Deer and Duck sea­son recipes

Times-Record - - Religion - By MARIE SAV­AGE Food Colum­nist

Deer and duck sea­son is in full swing right now. I will ad­mit that I will cook deer but do not eat it. I do like duck and even­tu­ally learned how to cook it. My first duck din­ner was un­der the di­rec­tion of my sis­ter. Her hus­band and her son were avid hun­ters. The fa­ther-son duo gave me three fresh ducks and I pre­pared them Satur­day for a Sun­day din­ner I was mak­ing for my sis­ter- and brother-in­law. Af­ter clean­ing the ducks and soak­ing them in the cold salted wa­ter for what seemed like hours, they were fi­nally ready to be cooked. This meat is a dark color and will have a “ducky” taste and smell, much dif­fer­ent from other meats. My sis­ter aways told me to re­ally soak the ducks for six to seven hours to get the wild smell and taste out. I must have done some­thing wrong be­cause I never ac­com­plished ei­ther.

Smoth­ered wild duck

Cut one duck into six or seven pieces. Sea­son with 1 tsp. salt and 1/4 tsp. black pep­per and dredge in 1/2 cup flour. Saute duck slowly in 1/2 cup cook­ing oil, about 30 min­utes or un­til brown on both sides, turn­ing only once. Add 1 cup milk; cover and sim­mer slowly for one hour or you can bake at 325 de­grees for one hour.

Duck fil­lets

Us­ing four to six duck breasts, fil­let and cut breasts so you get two fil­lets from each side. Shake the fil­lets in a bag with 1/2 flour, salt and pep­per, and 1/2 tsp. paprika. Fry slowly in one stick but­ter un­til ten­der, be­ing care­ful to not burn the but­ter. Stir in 1/2 pt. sour cream, one can cream of mush­room soup, dash of Worces­ter­shire sauce and a dash of soy sauce. Bring to a sim­mer for sev­eral min­utes. Then put in a 13-by-9-in. bak­ing dish and bake at 325 de­grees for 30 min­utes or un­til ten­der.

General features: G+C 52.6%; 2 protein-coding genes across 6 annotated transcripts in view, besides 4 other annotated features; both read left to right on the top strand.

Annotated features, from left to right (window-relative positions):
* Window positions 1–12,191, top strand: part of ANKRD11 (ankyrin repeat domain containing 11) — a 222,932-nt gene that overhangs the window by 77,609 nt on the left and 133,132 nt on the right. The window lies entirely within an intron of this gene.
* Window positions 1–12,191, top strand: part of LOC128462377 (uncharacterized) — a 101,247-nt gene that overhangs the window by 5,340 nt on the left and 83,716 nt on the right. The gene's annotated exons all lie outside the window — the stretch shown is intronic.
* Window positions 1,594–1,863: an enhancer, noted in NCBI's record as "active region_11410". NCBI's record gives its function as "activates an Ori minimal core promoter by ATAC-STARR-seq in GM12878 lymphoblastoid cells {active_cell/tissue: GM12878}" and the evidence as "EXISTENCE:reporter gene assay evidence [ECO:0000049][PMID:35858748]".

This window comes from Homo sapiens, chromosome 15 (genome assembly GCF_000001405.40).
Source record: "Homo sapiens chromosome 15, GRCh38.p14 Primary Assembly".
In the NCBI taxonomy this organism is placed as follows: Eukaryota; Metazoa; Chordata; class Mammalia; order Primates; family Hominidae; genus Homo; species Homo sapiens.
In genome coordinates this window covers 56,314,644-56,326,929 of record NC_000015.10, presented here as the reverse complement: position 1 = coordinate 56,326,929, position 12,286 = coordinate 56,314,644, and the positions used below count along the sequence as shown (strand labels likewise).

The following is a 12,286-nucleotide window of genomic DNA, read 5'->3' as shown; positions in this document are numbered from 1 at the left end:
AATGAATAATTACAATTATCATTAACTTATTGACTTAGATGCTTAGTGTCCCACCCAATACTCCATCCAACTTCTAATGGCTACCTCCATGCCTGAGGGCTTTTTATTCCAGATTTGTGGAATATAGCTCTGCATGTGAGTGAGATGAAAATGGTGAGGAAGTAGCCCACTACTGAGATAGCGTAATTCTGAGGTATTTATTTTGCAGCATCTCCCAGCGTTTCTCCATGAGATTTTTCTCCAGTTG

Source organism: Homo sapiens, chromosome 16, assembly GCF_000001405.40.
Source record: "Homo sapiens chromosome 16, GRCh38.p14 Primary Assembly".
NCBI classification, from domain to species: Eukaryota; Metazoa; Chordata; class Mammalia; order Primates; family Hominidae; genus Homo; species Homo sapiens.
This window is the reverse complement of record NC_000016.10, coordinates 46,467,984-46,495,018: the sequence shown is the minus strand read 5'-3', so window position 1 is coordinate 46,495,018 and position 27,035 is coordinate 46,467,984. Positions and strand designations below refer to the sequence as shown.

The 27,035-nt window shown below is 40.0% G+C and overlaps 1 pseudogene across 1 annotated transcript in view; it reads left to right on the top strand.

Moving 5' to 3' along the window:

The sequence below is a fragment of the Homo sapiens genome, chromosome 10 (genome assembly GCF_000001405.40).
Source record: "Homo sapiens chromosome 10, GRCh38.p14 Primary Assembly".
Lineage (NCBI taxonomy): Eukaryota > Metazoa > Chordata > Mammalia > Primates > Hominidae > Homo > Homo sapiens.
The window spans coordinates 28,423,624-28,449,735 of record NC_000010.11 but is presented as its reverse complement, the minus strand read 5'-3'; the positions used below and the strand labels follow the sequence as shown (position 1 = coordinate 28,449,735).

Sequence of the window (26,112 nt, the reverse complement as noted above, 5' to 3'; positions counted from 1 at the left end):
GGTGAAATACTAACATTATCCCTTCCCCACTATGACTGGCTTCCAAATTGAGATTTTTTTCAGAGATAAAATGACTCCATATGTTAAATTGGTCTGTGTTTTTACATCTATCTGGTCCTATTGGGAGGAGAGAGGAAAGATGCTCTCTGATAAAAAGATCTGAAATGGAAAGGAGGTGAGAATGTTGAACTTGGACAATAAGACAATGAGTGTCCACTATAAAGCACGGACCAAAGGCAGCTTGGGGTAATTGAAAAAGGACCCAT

Now the hun­ters have brought home the deer. Most hun­ters take the deer to the butcher shop to be pro­cessed and when the cook gets the meat it is ready to cook.

Veni­son chili

Place 1 lb. of bone­less veni­son steak, cubed, and 1 lb. of pork sausage in a large skil­let and cook, break­ing up with a wooden spoon as nec­es­sary, over medium heat un­til no longer pink and evenly browned. Drain grease off and stir in one chopped onion and two minced gloves of gar­lic. Cook un­til aro­matic, about three min­utes. Drain and mix in one 6-oz. can of tomato paste, sea­son to taste with hot pep­per sauce, salt and black pep­per, one 10-oz. can of toma­toes with green chilies, one 15-oz. can of can­nellini beans, drained, and 3 tbsp. chili pow­der. Place all of this in a Crock Pot. Stir well. Cover and cook eight to 10 hours on low or five hours on high. Sprin­kle each serv­ing with shred­ded ched­dar cheese.

Veni­son sloppy joes

This is de­li­cious and easy to make. Place 1/4 lb. of ba­con in a large deep skil­let. Cook over medium heat and evenly brown. Re­move from skil­let, crum­ble and set aside. Brown 2 lbs. of veni­son stew meat in the ba­con grease for fla­vor. In a slow cooker, place one large chopped yel­low onion, 1/2 cup brown sugar, 1/4 cup wine vine­gar, 1 tbsp. ground cumin, 1 tsp. chili pow­der, 2 tbsp. minced gar­lic, 1 tbsp. mus­tard, 1 cup ketchup and salt and pep­per to taste. Add the veni­son and ba­con. Stir well and cook for eight hours on low. Use a fork to sep­a­rate the meat into a thick and yummy sloppy joe to be served on your choice of buns or rolls.

Next week: Christ­mas cook­ing.

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